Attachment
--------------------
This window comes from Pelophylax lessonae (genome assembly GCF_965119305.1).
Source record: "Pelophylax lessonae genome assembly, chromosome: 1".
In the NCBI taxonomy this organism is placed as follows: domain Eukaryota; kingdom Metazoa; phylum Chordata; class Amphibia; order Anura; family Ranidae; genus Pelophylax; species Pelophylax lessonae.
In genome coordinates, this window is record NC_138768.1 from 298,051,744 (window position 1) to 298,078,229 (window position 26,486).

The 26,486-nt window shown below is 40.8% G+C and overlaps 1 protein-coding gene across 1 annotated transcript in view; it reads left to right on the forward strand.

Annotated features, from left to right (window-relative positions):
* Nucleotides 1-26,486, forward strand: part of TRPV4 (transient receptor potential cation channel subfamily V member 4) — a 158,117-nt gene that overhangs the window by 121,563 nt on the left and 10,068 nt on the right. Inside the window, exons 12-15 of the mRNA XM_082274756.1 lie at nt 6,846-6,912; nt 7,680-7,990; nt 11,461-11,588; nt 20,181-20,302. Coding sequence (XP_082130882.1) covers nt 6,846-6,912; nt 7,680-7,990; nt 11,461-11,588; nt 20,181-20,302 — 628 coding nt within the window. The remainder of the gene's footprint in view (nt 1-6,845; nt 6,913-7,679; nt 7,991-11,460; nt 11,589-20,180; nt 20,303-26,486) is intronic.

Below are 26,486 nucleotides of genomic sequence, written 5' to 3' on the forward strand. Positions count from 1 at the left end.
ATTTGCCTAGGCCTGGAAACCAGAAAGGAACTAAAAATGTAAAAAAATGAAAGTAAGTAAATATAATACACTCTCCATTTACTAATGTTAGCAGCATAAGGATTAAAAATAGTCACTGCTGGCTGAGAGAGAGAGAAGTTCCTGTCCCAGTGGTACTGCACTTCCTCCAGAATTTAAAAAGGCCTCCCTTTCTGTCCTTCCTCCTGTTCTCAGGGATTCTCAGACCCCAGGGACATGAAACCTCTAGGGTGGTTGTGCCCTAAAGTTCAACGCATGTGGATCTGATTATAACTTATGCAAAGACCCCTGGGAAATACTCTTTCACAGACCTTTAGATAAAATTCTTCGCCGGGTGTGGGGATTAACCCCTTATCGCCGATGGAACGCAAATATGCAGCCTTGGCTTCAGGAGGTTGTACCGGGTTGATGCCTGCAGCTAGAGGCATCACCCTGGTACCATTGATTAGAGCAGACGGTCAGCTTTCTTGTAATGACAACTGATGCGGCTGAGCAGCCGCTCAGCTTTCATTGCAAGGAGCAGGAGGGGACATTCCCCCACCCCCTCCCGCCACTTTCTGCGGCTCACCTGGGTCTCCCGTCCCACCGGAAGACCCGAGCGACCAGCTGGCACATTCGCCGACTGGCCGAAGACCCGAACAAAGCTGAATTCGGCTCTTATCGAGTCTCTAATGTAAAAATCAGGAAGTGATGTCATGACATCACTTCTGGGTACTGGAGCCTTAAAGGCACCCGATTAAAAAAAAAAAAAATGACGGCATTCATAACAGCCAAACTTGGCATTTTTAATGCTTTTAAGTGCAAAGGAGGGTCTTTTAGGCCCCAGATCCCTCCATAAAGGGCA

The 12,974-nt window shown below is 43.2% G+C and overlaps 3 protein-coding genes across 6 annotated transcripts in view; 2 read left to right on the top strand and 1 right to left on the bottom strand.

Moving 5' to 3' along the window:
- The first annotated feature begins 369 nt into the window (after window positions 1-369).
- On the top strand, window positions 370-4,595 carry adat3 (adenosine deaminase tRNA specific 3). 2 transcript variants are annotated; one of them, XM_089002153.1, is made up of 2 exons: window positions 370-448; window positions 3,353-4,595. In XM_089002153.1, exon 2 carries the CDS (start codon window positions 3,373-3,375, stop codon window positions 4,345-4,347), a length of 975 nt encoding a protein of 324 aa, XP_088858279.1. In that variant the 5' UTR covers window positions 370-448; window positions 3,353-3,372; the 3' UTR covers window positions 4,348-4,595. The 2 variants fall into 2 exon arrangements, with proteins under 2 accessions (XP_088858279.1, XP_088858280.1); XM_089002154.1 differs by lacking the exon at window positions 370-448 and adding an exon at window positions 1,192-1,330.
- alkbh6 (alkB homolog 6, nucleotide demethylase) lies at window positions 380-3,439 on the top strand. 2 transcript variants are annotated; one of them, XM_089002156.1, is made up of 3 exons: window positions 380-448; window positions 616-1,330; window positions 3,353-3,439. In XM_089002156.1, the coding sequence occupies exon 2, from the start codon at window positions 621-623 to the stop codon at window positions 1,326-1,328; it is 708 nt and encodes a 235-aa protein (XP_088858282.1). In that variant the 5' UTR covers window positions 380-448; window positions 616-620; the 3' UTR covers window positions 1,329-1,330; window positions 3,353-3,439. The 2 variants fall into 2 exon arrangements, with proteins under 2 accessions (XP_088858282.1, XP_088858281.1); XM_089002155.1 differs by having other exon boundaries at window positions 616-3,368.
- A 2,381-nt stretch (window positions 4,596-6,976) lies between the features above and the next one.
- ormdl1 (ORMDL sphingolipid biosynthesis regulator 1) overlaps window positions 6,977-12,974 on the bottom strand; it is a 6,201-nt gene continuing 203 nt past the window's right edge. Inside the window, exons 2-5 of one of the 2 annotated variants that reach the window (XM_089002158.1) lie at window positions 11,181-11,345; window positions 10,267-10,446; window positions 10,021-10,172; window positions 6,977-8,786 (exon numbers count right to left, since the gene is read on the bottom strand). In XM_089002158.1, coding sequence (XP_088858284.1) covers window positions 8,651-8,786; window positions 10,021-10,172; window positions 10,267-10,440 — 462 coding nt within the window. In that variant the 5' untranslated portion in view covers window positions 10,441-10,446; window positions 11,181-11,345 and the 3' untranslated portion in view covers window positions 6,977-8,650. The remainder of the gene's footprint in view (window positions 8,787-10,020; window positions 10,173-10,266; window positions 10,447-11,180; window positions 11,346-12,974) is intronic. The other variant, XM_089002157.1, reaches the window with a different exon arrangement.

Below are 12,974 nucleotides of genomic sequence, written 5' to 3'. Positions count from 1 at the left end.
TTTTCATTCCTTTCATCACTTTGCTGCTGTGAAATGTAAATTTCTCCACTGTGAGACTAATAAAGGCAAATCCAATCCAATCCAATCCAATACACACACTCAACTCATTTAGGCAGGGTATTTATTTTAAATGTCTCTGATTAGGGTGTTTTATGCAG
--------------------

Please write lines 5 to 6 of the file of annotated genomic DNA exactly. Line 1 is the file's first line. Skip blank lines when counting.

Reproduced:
The 26,486-nt window shown below is 40.8% G+C and overlaps 1 protein-coding gene across 1 annotated transcript in view; it reads left to right on the forward strand.

Annotated features, from left to right (window-relative positions):